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Low-cost High-Speed Photogrammetry for Measuring Dynamic Flow Deposits
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  • Tzu-Yin Kasha Chen,
  • Chi-Yao Hung,
  • Michael Scheiber,
  • Kimberly Hill
Tzu-Yin Kasha Chen
National Taiwan University
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Chi-Yao Hung
National Chung Hsing University

Corresponding Author:[email protected]

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Michael Scheiber
Institute of Mountain Risk Engineering, University of Natural Resources and Life Sciences
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Kimberly Hill
University of Minnesota
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We introduce a novel, cost-effective photogrammetry-based method designed for measuring rapidly evolving three-dimensional surface topography in particle-fluid flow experiments. This method offers high-resolution results over a considerable surface area, enabling the capture of dynamic flow events with temporal granularity limited only by removable memory card capacity. Multiple WiFi-enabled security cameras, meticulously calibrated with precision-measured reference points on calibration boards, are employed in this methodology. External synchronization, facilitated by strategically-positioned flash lamps, allows calibration among cameras without additional precise tools. Validating our method through an alluvial fan experiment showcases its efficacy in tracking the growth and evolution of experimental debris flows, particularly in capturing the dynamic evolution of debris flow deposits on a growing alluvial fan. This example illustrates the method's ability to link local flow, evolution, and deposition to multiple channel avulsion events, highlighting its success in capturing distinct slope and height dependencies associated with these phenomena. Overall, our method transcends conventional measurement approaches, providing a significant advancement in capturing the intricacies of rapidly evolving three-dimensional surface topography in particle-fluid flow experiments. Its cost-effectiveness and robustness make it a valuable tool for diverse, dynamic scenarios, presenting a promising solution for experimental laboratory-scale landscape studies.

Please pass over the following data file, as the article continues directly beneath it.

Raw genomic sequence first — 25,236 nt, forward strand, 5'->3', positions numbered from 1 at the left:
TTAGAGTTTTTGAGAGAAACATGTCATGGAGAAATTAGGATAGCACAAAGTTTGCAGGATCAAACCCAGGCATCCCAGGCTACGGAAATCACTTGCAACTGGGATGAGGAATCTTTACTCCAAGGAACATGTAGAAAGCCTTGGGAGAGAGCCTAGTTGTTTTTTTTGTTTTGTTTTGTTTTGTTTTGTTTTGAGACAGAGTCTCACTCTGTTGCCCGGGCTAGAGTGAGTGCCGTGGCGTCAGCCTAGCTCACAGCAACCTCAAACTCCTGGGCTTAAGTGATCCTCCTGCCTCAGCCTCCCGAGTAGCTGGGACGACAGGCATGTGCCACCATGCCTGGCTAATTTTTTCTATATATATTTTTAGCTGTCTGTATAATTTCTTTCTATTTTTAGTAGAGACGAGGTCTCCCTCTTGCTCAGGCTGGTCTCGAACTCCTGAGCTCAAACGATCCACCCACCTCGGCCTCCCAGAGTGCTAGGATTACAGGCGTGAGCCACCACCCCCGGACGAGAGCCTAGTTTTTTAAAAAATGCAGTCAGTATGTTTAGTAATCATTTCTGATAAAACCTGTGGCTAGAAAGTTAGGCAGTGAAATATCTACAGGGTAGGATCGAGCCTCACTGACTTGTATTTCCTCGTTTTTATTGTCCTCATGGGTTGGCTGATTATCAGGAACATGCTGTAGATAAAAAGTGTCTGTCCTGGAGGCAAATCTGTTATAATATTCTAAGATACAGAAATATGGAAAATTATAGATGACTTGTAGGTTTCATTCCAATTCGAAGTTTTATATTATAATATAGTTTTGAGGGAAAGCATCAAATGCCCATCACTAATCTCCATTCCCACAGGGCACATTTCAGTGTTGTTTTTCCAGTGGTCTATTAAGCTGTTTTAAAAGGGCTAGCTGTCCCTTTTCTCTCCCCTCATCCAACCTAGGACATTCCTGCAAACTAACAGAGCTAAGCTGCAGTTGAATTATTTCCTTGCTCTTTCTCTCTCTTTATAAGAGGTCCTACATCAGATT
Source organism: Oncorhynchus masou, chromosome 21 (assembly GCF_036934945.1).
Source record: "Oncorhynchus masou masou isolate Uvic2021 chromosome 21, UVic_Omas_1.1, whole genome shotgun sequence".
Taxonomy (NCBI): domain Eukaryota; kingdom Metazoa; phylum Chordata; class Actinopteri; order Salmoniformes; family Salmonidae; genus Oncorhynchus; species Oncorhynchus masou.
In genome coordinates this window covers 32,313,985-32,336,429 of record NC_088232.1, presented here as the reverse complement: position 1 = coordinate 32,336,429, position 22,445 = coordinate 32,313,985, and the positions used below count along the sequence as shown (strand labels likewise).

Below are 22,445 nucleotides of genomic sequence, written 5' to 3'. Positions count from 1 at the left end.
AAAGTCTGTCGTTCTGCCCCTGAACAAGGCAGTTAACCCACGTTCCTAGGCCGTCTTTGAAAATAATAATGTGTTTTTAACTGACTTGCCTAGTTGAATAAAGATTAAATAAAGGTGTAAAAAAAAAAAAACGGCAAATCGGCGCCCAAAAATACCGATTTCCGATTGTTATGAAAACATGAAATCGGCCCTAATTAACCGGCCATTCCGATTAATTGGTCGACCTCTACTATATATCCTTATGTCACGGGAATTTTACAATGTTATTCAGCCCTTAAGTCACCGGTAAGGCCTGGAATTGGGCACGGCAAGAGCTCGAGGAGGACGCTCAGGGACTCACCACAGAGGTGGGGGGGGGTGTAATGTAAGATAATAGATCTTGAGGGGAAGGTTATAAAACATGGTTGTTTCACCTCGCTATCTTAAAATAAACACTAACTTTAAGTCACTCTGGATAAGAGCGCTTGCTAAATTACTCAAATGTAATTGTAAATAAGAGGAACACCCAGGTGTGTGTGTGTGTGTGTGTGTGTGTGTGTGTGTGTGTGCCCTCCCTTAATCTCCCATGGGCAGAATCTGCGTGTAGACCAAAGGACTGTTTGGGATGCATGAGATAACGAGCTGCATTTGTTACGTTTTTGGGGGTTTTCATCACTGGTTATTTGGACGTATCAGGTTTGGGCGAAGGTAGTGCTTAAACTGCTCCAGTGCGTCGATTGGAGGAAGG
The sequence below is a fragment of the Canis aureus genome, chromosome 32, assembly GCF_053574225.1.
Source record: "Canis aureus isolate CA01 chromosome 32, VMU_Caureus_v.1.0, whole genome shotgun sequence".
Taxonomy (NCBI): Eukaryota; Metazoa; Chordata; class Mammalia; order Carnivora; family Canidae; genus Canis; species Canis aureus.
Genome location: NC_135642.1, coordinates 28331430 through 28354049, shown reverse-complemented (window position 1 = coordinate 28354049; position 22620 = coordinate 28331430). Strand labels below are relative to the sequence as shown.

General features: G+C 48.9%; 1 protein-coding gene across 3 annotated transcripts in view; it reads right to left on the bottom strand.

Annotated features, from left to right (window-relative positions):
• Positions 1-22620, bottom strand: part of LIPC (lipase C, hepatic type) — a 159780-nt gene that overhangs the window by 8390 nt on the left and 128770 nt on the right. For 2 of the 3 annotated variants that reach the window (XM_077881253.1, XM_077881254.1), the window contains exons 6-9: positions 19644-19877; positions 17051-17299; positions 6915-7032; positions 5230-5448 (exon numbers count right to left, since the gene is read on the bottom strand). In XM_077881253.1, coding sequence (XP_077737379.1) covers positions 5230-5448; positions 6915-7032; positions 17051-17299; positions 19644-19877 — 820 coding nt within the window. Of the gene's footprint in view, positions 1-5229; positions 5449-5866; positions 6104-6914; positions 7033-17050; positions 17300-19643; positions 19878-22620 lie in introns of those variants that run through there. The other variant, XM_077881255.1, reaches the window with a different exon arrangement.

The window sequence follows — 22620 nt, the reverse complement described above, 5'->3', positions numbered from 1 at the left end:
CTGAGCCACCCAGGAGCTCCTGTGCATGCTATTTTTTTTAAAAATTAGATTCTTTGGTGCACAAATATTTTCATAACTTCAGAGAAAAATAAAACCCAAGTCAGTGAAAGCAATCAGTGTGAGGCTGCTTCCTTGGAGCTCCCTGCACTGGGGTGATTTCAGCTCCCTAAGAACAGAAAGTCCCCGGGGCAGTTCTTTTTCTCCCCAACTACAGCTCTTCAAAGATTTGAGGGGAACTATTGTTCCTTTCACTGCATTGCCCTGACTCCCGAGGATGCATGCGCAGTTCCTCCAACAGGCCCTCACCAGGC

21 Apr 2024Submitted to ESS Open Archive
22 Apr 2024Published in ESS Open Archive